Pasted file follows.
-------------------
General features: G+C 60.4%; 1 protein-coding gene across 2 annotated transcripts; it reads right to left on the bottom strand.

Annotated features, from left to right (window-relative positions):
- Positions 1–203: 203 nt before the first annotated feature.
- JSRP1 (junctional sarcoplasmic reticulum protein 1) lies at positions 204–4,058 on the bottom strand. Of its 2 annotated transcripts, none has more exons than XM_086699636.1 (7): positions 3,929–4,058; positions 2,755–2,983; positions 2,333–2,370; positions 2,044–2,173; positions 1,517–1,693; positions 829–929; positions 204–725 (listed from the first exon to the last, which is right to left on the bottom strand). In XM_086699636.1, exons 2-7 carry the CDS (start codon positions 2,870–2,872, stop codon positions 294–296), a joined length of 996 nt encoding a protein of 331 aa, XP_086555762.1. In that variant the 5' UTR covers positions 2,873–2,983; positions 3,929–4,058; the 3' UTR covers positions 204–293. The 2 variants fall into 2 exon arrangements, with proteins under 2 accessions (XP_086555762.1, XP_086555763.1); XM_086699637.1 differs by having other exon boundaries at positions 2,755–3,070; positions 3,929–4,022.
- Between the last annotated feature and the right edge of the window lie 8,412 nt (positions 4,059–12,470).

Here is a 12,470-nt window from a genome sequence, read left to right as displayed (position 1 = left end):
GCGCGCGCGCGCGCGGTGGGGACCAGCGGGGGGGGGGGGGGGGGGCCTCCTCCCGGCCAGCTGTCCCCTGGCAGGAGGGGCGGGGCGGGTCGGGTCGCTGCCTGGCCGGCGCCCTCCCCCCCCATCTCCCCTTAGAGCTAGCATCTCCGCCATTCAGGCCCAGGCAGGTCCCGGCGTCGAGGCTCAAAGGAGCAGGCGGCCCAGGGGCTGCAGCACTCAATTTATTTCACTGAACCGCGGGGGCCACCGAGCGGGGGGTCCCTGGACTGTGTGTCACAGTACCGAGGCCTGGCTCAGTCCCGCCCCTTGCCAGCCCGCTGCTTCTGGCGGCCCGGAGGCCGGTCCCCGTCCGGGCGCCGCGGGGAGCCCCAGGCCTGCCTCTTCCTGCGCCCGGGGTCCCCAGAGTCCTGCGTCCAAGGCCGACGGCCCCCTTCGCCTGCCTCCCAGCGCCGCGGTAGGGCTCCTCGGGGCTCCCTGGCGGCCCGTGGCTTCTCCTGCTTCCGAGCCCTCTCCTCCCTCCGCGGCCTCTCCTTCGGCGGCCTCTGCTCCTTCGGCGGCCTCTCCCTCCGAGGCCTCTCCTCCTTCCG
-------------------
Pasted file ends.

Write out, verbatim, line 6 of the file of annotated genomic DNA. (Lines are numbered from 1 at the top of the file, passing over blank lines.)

Here is a 12,470-nt window from a genome sequence, read left to right as displayed (position 1 = left end):